Neither theory nor observation support claims that lunar cycles can be used to forecast the weather
Ken Ring of Titirangi is New Zealand’s best known proponent of the idea that the Moon is an accurate weather forecasting tool. He publicly scoffs at official forecasters and climate scientists for ignoring the lunar effect, and the news media love him.
In 1999 he self-published a book expounding his theory (Predicting the Weather by the Moon). He willingly addresses community groups. He has his own website, www.predictweather.com, where he sells forecasts and peddles his theories, and he publishes an annual Almanac of daily weather forecasts for the coming year for 57 New Zealand towns. His theory can be summarised as follows: It is well known that the Moon’s gravity causes tides in Earth’s oceans and these can be predicted with great accuracy. There is some evidence of comparable tides in Earth’s atmosphere. Like the ocean tidal bulges, the atmospheric tidal bulges occur at points in the atmosphere roughly in line with the Moon, and like the ocean bulges, they sweep around the Earth daily (really Earth sweeps under them) due to Earth’s axial rotation. These atmospheric tides cause predictable changes in the weather due to the gas laws. Therefore the Moon’s position can be used to predict the weather.
The theory claims that monthly perigee (Moon closest to Earth) and fortnightly syzygy (Moon, Earth and Sun aligned at full and new Moon) cause atmospheric tide maxima sufficient to cause predictable bad weather at these times, in the same way that they cause the well-known weekly spring neap component of the ocean tides.
To anyone with the average hazy understanding of astronomical processes this would sound like very convincing science. But it is not as it seems. On scrutiny Ken Ring’s understanding of gravity and tidal force is poor, as is his understanding of astronomy and atmospheric science. On scrutiny his weather forecasts are no more successful than orthodox ones. It is obvious his book has not even been proofread let alone assessed by experts in astronomy and atmospheric science. It is riddled with typographical errors, careless mistakes, confusing sentences, muddled astronomical explanations and outright contradictions. Like its New Age stablemates it is a misleading mixture of correct and garbled science, folklore, astrology, misrepresentations of other authors, and hints of trickery and bluff. His attempts to match Moon events with weather events are amateurish with no analysis of statistical significance (this would not be possible with his crude data anyway).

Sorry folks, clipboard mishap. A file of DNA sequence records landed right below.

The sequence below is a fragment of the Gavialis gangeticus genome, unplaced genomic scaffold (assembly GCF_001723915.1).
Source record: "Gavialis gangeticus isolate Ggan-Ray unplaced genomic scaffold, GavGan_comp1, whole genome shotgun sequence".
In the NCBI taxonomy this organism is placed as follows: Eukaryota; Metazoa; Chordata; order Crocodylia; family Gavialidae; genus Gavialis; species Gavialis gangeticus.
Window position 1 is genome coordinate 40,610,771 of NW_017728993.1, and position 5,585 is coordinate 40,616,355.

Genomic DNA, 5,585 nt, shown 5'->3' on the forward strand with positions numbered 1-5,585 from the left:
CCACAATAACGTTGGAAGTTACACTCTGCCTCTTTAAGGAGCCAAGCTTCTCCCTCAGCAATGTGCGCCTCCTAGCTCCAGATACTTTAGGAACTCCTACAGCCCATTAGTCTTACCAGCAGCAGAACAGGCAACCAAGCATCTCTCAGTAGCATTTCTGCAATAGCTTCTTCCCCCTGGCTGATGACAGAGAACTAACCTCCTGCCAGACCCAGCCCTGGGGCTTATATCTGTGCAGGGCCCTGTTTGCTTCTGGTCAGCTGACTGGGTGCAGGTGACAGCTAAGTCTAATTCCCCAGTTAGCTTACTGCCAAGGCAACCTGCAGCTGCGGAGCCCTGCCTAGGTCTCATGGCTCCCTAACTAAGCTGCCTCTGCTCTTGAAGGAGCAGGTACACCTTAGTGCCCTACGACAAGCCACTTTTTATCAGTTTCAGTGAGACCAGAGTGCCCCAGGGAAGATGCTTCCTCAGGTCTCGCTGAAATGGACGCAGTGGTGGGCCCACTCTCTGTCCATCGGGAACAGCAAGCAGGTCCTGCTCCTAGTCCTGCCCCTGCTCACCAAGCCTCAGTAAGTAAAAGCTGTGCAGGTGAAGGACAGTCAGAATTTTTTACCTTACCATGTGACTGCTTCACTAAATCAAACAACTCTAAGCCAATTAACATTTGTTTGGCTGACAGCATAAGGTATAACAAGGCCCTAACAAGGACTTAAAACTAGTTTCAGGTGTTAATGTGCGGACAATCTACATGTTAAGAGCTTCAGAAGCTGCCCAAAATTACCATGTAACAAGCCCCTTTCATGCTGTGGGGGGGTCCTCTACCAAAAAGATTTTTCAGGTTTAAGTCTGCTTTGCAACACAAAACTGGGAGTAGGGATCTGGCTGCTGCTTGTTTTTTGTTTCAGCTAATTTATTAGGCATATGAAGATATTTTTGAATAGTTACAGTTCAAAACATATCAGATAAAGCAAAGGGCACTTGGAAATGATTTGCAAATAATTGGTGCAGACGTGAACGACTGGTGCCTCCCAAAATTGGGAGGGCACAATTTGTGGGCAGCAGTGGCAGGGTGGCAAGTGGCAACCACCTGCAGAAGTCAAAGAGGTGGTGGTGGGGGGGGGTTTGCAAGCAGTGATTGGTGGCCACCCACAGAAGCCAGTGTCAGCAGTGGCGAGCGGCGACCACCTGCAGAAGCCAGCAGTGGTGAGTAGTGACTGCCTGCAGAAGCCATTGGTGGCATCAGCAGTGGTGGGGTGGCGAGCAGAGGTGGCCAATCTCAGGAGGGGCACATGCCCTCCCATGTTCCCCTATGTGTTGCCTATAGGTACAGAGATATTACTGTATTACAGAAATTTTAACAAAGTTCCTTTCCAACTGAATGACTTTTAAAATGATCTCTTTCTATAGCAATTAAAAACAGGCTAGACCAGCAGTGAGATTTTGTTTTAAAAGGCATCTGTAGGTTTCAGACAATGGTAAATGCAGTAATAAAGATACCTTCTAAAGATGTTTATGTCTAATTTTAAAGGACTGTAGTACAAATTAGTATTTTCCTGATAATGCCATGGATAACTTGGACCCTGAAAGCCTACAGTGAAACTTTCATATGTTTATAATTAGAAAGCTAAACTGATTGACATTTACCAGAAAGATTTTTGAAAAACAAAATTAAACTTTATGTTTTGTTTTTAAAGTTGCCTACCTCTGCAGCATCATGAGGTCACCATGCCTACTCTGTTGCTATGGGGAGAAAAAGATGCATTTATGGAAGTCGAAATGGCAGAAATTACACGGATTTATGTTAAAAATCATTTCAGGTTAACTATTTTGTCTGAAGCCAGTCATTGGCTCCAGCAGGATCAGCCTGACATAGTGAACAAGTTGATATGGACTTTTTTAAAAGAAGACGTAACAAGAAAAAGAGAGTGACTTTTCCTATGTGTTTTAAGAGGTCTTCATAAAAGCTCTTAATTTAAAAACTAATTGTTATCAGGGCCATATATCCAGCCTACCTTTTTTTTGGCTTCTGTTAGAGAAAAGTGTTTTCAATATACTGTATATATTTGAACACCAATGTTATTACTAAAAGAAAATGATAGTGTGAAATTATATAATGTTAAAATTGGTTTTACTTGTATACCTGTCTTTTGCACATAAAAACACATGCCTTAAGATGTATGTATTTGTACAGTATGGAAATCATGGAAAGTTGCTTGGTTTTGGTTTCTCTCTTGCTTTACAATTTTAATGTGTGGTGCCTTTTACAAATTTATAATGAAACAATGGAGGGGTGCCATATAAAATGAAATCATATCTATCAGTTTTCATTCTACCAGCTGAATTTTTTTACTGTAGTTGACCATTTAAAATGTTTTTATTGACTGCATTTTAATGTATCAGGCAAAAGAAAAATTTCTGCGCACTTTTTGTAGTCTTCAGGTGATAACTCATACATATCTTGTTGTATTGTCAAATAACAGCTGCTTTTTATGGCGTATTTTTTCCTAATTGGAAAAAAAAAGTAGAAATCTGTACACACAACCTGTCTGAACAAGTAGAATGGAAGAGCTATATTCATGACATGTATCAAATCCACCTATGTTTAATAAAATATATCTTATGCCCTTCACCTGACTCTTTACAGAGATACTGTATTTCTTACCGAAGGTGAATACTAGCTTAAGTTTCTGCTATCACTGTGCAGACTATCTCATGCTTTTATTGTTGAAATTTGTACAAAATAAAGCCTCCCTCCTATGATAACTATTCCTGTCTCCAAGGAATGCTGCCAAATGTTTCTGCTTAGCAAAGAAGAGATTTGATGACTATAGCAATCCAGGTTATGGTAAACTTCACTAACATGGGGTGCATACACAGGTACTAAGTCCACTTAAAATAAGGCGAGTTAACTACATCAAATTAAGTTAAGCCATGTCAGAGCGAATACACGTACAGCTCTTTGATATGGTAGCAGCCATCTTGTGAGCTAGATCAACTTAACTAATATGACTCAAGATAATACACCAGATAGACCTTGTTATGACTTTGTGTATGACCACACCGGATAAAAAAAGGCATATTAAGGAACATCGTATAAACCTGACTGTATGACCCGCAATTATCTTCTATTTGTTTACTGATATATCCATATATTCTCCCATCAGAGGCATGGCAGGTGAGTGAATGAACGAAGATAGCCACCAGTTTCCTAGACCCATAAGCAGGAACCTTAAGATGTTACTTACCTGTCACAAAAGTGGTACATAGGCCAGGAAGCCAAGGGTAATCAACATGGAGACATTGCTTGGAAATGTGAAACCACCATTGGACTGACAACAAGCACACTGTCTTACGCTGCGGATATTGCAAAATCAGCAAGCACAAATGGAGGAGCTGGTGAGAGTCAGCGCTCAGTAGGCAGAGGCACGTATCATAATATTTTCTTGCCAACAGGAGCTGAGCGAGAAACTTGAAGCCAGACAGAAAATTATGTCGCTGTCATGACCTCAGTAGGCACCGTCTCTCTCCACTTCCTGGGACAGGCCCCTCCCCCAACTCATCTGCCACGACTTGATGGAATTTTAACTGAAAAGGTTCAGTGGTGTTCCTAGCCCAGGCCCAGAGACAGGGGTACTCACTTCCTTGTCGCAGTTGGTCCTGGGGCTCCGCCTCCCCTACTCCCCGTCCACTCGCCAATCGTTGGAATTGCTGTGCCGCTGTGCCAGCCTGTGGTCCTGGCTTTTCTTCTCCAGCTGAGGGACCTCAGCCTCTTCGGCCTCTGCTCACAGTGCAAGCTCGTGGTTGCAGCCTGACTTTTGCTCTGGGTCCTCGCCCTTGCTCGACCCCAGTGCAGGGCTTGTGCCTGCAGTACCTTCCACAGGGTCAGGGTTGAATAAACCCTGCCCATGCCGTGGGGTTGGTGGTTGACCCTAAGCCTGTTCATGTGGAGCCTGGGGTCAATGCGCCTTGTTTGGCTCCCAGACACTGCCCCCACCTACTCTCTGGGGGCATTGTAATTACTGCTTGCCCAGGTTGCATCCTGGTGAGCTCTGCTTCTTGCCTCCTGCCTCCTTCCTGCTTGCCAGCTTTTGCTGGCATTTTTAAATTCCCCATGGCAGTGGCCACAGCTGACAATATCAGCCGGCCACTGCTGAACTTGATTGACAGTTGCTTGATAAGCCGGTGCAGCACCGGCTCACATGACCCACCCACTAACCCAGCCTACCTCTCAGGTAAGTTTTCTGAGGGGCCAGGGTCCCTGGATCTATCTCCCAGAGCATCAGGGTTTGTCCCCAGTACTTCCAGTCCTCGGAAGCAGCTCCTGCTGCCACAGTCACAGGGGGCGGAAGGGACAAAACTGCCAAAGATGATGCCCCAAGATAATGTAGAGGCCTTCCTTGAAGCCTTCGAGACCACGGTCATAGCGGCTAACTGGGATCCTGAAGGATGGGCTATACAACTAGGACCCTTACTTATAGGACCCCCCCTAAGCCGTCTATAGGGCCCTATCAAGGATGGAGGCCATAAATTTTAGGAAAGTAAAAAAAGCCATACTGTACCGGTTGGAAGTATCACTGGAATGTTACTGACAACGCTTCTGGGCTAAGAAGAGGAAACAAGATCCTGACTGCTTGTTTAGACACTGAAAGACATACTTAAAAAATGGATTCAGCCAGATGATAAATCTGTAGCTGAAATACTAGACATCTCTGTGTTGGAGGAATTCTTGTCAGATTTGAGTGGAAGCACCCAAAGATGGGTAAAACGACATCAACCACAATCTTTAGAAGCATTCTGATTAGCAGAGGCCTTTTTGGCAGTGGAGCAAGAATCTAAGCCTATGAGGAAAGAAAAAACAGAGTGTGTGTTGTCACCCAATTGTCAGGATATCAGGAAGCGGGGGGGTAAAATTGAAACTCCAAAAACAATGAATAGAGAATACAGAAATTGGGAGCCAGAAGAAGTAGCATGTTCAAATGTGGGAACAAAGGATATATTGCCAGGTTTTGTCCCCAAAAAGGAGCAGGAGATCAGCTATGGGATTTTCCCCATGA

According to Ring, “The weather is nothing more than the Moon pulling the atmosphere around.” What is wrong with this theory?
Firstly, the physical forces invoked could not have the supposed effects — they are so weak that they would be completely overridden by other more powerful forces. Secondly, the claimed correlations between weather events and Moon positions are spurious.
As any good weather textbook will detail, the behaviour of the atmosphere, both on large and small scales, is governed by the laws of thermodynamics driven by the Sun’s heat, which is vastly more energetic than gravity. There are also significant influences from Earth itself — its shape, axial rotation, the Coriolis effect, the orientation of its rotation axis to the Sun, its oceans and land masses, its ability to absorb and reflect heat, the composition and structure of its atmosphere, its own gravity (which exerts about 10,000 times more force on the atmosphere than the Moon’s gravity), and an array of chaotic factors associated with these influences, all of which combine to make weather prediction an inexact science at the best of times. The effect of the Moon’s gravity on Earth’s atmosphere, although it exists, comes a very distant and feeble last in the list of forces associated with the weather.
The tides are weak